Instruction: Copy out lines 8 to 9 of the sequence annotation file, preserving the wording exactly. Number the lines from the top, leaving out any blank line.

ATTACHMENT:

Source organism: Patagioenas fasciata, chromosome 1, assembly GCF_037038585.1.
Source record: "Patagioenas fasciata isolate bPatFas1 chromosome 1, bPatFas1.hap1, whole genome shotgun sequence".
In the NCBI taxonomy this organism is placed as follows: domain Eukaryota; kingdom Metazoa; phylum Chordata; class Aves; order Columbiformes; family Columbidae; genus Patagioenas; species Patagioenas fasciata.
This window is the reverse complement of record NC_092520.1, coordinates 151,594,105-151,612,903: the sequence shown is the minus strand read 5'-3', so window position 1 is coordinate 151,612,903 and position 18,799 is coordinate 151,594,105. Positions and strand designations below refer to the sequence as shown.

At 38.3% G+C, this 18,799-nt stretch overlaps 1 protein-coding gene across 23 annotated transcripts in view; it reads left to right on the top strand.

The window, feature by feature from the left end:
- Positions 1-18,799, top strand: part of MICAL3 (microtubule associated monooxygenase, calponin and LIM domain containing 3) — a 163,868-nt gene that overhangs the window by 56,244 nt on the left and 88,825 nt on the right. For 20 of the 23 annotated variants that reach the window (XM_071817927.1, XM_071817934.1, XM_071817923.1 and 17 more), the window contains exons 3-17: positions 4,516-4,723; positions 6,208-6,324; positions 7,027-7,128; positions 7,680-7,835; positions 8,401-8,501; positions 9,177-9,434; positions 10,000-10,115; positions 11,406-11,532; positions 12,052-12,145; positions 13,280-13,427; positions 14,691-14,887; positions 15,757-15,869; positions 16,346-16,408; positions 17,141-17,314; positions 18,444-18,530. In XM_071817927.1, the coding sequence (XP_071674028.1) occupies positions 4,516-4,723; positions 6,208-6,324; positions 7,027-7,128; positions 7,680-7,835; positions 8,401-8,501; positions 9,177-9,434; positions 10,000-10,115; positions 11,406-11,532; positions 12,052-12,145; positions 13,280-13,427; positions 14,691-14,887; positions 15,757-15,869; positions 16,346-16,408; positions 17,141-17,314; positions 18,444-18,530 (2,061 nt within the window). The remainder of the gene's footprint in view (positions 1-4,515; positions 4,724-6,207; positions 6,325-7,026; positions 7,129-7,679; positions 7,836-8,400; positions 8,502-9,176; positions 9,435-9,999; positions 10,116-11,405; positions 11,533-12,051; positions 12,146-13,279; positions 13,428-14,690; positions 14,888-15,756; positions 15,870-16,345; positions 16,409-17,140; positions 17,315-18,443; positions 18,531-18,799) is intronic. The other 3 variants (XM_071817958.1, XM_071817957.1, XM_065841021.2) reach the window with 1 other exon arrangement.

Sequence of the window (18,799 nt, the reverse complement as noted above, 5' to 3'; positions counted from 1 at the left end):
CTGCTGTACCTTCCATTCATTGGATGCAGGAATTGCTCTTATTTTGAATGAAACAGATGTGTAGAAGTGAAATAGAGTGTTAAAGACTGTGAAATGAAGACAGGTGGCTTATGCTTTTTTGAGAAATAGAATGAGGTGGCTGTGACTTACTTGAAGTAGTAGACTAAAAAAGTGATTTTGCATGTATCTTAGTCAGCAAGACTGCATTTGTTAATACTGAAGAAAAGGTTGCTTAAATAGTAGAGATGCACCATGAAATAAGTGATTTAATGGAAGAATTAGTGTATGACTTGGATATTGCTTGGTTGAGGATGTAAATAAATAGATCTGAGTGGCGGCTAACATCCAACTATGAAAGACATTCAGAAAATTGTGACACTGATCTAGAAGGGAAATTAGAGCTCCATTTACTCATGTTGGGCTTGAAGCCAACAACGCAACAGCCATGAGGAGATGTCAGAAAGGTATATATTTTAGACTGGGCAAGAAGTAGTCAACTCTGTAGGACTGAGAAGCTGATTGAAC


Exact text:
Sequence of the window (18,799 nt, the reverse complement as noted above, 5' to 3'; positions counted from 1 at the left end):
CTGCTGTACCTTCCATTCATTGGATGCAGGAATTGCTCTTATTTTGAATGAAACAGATGTGTAGAAGTGAAATAGAGTGTTAAAGACTGTGAAATGAAGACAGGTGGCTTATGCTTTTTTGAGAAATAGAATGAGGTGGCTGTGACTTACTTGAAGTAGTAGACTAAAAAAGTGATTTTGCATGTATCTTAGTCAGCAAGACTGCATTTGTTAATACTGAAGAAAAGGTTGCTTAAATAGTAGAGATGCACCATGAAATAAGTGATTTAATGGAAGAATTAGTGTATGACTTGGATATTGCTTGGTTGAGGATGTAAATAAATAGATCTGAGTGGCGGCTAACATCCAACTATGAAAGACATTCAGAAAATTGTGACACTGATCTAGAAGGGAAATTAGAGCTCCATTTACTCATGTTGGGCTTGAAGCCAACAACGCAACAGCCATGAGGAGATGTCAGAAAGGTATATATTTTAGACTGGGCAAGAAGTAGTCAACTCTGTAGGACTGAGAAGCTGATTGAAC